Sunday, August 29, 2010

A Whale: The Rail Connection - Part I

Boothville, Louisiana, July 2010. In 1968, gadfly Andy Warhol said "In the future, everybody will be world famous for fifteen minutes." Since then, the quotation has been bastardized and misquoted. Nonetheless, the message was clear for "Super Oil Skimmer 'A Whale,'" "Your fifteen minutes have expired."

On July 1st, at the height of the oil disaster in the Gulf of Mexico, a "Super Oil Skimmer" entered the Gulf with extensive curiosity and whoop-de-do by the press and public! Nobu Su, an entrepreneurial Taiwanese executive, who owns a fleet of Very Large Oil/Ore Carriers, had modified his newest tanker to skim Louisiana Light Sweet Crude, gushing from the wreck of the "Deepwater Horizon."

I detailed these auspicious beginnings in "A Whale Demystified."

"A Whale," like her sisters "B Whale" and "C Whale," (with "D Whale" and "E Whale" under construction at Hyundai Heavy Industries in South Korea,) were designed as Very Large Oil/Ore Bulk Carriers (VLOO).

Being too wide to transit the Panama or Suez Canals, these massive 1,150-foot long "Capeships" ply the oil and iron ore trade between South America, North America, Europe, and the Far East.

Furthermore, they are specially designed to carry crude oil or bulk commodities such as cement, grains or iron ore. This capability - to carry liquid or solid cargo - eliminates wasteful, non-revenue generating "dead head" trips across the Atlantic.

VLOO's (Very Large Oil/Ore carriers) are identified by deck-mounted cranes, used to open and close hatch covers. Red arrow points to crew man, giving scale to the size of this vessel! Hatch covers that must open from right to left, yellow arrows, as we will learn more about. The girder-like crane handles hoses for loading oil cargo through the manifold at right.

"A Whale" ended up discarded by the press and public following three weeks of disappointing skimming demonstrations on the Gulf of Mexico. She spent several weeks brooding at her Boothville Mississippi River anchorage. Finally, at the end of July, "A Whale" quietly heaved anchor and silently exited the Gulf of Mexico, bound for Sao Luis, Brazil.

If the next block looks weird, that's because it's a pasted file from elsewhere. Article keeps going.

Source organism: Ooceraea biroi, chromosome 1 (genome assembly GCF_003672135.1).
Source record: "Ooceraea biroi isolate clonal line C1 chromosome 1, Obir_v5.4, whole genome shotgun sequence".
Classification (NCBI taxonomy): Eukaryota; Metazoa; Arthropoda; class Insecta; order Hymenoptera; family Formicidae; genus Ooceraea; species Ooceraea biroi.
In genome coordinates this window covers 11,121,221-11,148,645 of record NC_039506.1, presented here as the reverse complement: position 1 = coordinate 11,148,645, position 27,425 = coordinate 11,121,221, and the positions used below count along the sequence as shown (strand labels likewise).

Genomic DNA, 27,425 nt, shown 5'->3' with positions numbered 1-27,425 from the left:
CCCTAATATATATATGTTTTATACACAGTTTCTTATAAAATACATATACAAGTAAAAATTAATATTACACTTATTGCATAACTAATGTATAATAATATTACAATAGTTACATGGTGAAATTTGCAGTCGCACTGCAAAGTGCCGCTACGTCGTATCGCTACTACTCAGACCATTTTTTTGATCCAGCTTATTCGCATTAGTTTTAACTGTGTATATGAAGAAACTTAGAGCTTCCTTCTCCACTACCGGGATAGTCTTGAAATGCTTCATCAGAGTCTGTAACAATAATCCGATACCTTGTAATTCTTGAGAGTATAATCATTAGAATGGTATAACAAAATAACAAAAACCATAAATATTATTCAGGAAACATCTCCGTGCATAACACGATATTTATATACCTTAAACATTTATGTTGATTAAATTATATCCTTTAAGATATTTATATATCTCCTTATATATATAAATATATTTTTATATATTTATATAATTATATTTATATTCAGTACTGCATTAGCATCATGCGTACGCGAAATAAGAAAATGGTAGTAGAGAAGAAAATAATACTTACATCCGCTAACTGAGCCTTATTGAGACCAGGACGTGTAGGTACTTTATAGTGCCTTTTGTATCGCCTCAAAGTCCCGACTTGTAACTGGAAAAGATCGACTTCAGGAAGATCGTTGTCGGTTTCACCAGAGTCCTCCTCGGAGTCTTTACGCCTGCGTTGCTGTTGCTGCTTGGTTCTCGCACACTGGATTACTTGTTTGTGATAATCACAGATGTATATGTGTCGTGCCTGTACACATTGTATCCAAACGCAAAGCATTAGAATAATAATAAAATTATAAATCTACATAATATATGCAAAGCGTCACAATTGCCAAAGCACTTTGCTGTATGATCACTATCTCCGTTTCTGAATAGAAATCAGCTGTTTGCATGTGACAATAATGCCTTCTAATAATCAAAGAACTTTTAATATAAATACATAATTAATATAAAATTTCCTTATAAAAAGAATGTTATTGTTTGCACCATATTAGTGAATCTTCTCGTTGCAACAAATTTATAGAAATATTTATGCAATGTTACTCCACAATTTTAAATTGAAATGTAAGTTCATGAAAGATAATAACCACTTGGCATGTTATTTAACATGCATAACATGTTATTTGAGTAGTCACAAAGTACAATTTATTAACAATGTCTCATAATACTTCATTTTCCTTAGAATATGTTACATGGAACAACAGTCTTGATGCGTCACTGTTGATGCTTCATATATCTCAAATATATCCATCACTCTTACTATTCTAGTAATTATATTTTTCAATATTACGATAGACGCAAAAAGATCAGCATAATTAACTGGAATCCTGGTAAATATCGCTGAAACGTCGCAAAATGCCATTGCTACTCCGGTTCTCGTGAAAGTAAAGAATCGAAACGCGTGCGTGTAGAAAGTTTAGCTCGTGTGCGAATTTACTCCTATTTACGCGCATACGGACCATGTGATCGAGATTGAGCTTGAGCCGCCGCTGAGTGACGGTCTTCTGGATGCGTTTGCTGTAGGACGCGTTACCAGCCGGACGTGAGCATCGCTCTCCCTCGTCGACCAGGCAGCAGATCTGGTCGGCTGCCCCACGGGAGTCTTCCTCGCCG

"B Whale." Also newly delivered, "B Whale" was in Singapore bunkering. She received orders sending her to Portugal in late June, to become the second "Super Oil Skimmer." As she was arriving at the same yard where "A Whale" was modified, it was becoming clear that her sister was not effective as a "Super Oil Skimmer." "B Whale's" surgery was canceled and she was dispatched to Sao Luis, Brazil.

"C Whale." While her sister "A Whale" was floundering in the Gulf, and "B Whale" was enroute to Brazil, "C Whale," launched in June from Hyundai Heavy Industries in South Korea, was sent on her maiden voyage to Singapore. Plans were also dropped for her hull modifications. Following several weeks bunkering and taking on supplies, she too was sent to Sao Luis, Brazil.

GPS vessel tracking reported this unique snap shot of the relative position of each "Whale" on Sunday August 22nd.

So all the "Whales" have been accounted for. Moreover, all three "Whales" have been sent to Sao Luis, Brazil.

That is all very interesting, but how, in blue blazes, you are asking, does any of this connect with railroading?

Iron ore binds the three "Whales" together with railroading. Iron ore, to be loaded at Ponta da Madeira (PDM) located on the northeastern coast of Brazil at Sao Luis.


See also:
"A Whale of a Tail"
"A Whale Beached"
"A Whale Demystified"
"A Whale Super Skimmer or"

1 Comments - Click here:

tugster said...

i'm glad you're on this. lots of hype "a whale" was, but i never had a sense there were others. thanks, and cheers.

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